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How do plants make their own food? Plants make their food from carbon dioxide and water in a chemical reaction called... photosynthesis. The food made.

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Presentation on theme: "How do plants make their own food? Plants make their food from carbon dioxide and water in a chemical reaction called... photosynthesis. The food made."— Presentation transcript:

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2 How do plants make their own food? Plants make their food from carbon dioxide and water in a chemical reaction called... photosynthesis. The food made by photosynthesis is the sugar glucose. Oxygen gas is also made as a by-product of photosynthesis. oxygen glucose carbon dioxide (from the air) water (from the soil)

3 How do plants grow? Plants need energy for photosynthesis to take place. Where does this energy come from? The energy for photosynthesis comes from the Sun. Where in a plant does photosynthesis take place? oxygen glucose carbon dioxide (from the air) water (from the soil) light energy

4 How do plants grow? Plant cells in the upper surface of leaves have chloroplasts which contain the green pigment called chlorophyll. oxygen glucose carbon dioxide (from the air) water (from the soil) light energy It is chlorophyll that absorbs light energy from the Sun to make photosynthesis happen. chlorophyll

5 Photosynthesis summary Plants make their own food by the process of photosynthesis. In this chemical reaction, chlorophyll in plant cells absorbs light energy to change carbon dioxide and water into glucose and the by- product oxygen. What is the word equation for photosynthesis? glucose light energy chlorophyll carbon dioxide wateroxygen This equation can be read as: “carbon dioxide and water, in the presence of light energy and chlorophyll, produces glucose and oxygen”.

6 How about at night? oxygen Carbon dioxide water Respiration Glucose + oxygen  carbon dioxide + water (+energy)

7 How are leaves adapted? Leaves are small ‘factories’ that produce food for plants by photosynthesis. Leaves are adapted so that photosynthesis can take place. Plants need carbon dioxide, water, sunlight and chlorophyll to carry out this important process. What features of leaves make them suitable for photosynthesis? of-the-plant-leaves-1181/

8 How are leaves adapted? The features of leaf that make it suitable for photosynthesis are: A leaf is broad and flat to capture lots of sunlight. carry water to the leaf and take food from the leaf to the rest of the plant. Veins also help to support the leaf. Certain plant cells contain chloroplasts with chlorophyll. Small holes called stomata in the underside of a leaf allow gases in and out. Veins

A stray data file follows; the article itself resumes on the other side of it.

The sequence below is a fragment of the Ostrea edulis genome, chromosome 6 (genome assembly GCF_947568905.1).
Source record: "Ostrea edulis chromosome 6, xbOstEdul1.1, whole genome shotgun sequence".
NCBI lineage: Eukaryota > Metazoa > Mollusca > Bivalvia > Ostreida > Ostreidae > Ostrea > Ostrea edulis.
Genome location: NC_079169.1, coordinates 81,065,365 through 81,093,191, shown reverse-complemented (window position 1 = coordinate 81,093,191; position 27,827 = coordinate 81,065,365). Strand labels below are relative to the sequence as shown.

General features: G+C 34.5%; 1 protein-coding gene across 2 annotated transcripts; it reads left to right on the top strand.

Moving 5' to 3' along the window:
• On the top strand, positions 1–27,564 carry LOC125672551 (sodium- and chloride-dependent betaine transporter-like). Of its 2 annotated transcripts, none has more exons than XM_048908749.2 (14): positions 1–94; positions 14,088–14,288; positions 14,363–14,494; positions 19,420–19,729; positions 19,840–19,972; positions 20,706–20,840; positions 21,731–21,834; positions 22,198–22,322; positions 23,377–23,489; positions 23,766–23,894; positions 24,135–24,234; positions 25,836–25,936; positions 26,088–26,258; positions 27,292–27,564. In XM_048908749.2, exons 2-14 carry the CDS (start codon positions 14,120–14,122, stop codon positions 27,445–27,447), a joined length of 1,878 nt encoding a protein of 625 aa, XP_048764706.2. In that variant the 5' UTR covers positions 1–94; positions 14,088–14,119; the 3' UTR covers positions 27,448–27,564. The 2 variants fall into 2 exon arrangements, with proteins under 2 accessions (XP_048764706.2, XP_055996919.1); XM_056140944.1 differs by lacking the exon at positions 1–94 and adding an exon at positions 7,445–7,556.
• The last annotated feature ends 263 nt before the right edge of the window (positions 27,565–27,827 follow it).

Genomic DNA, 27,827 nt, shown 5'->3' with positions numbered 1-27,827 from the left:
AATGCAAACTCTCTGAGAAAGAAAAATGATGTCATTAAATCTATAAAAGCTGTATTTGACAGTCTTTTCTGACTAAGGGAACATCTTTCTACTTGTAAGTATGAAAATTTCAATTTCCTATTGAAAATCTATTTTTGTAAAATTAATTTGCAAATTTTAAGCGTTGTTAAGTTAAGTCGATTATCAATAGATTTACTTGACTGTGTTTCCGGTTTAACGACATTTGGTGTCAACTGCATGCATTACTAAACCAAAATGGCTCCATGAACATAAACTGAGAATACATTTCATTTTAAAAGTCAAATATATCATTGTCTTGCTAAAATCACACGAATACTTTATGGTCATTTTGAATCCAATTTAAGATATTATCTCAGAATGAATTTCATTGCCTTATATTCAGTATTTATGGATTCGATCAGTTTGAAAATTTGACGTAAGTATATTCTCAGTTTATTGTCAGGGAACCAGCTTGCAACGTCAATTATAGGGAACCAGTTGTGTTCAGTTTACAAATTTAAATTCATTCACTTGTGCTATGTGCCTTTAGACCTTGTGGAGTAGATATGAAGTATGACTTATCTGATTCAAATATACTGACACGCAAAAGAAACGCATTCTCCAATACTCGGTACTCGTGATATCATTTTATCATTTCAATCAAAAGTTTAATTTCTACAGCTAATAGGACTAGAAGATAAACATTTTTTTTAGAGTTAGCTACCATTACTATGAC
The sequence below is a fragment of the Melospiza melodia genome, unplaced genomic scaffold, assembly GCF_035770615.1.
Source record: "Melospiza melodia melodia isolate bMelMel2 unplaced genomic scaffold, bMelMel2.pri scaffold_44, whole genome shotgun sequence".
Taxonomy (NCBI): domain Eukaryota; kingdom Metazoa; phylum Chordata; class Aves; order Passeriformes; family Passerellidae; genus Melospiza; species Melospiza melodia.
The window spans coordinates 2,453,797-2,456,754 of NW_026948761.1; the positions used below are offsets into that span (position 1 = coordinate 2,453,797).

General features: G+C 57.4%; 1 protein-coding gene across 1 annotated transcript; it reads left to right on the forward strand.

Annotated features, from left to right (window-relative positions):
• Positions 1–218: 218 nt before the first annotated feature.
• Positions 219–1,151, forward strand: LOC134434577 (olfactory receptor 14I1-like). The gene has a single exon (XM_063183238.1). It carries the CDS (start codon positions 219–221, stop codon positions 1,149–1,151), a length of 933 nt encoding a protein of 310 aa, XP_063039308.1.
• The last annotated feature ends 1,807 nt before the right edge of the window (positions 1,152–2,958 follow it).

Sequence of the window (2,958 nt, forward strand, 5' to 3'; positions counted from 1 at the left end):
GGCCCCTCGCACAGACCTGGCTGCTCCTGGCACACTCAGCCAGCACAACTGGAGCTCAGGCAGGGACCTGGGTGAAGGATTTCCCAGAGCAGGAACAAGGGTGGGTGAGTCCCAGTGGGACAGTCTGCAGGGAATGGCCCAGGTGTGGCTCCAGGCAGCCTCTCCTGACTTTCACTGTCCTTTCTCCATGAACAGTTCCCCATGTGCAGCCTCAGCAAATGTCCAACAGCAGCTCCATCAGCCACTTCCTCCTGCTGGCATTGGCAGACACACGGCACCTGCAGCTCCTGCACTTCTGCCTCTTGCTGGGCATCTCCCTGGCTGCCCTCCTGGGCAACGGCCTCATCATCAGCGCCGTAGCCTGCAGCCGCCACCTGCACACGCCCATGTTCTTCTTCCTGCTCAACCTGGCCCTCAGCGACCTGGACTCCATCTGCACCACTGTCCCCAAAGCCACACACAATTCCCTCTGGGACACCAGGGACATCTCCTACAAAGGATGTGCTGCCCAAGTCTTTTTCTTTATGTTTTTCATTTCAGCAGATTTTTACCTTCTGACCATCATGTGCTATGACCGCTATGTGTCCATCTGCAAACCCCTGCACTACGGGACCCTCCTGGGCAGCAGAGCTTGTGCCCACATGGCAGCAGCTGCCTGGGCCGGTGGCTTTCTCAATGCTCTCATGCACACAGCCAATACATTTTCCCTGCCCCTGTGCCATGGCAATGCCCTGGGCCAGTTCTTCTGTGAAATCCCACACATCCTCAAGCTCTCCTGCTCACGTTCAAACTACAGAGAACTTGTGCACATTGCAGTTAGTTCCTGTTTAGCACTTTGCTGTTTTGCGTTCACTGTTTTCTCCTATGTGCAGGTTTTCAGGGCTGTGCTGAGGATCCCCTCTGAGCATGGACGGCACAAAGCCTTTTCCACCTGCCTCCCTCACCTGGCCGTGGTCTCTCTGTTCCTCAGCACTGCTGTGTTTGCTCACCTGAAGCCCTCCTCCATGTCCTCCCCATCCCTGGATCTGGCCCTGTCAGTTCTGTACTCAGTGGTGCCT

9 How does water enter a plant? Water is one of the raw materials needed for plants to carry out photosynthesis. How does water enter a plant? Water from the soil enters a plant through the roots. You can’t normally see them but roots are a very important part of a plant. Why are roots branched and spread out through the soil?

10 Water movement inside the plant Xylem is responsible for the transportation of water. Phloem is responsible for the transportation of glucose (sugar).

11 How are roots adapted? Roots are branched and spread out for two reasons: to absorb water (and mineral salts) from a large amount of soil. to anchor the plant in the soil. Taking a closer look, roots are covered in root hair cells. Root hair cells have thin walls and a large surface area to help them absorb lots of water. How are roots adapted to their job? water

12 Water and sugar in plants

13 Flowering plants

14 Pollen

15 Draw a table in your books… FeaturesMonocotDicot Petals Veins Roots Stem Angiosperms (Flowering plants)

16 Monocot or a dicot?

17 Draw a table in your books… FeaturesMonocotDicot Petals Multiples of 3Multiples of 4 or 5 Veins Parallel veinsNet veined Roots Branching, adventitious roots Tap root Stem Vascular bundles scattered around Vascular bundles near the edge of the stem cotyledon 1multiple Angiosperms (Flowering plants)

18 Flower challenge Dissect your flower. Is it a monocot or a dicot? How do you know? In your books, you need to: 1. Draw and label your flower. 2. Describe the features of the flower. 3. Is it a monocot or a dicot? Explain how you know. 4. Have a look at some of the pollen under the microscope. Draw it.

19 Answer these questions in your books… How many acorns grow into a mature tree? What anchors the tree? What do fallen leaves do? What does pruning do? Trees can grow to around _________ years old.

20 Plant profile Pictures of Pictures of – Plant – Flower (labelled parts) – Pollen – Region where it’s found. Information about Information about – Where it’s found – Name + scientific name – Dimensions – Leaves – Lifecycle including… Flowering information including pollen Seed dispersal information Presentation style; -Poster - Written document - Powerpoint presentation -video -Animation -song Full sentences please!!!! Bonus : Is it a monocot, dicot or non- flowering plant? Does it have medicinal value? Who discovered it/ named it? When?


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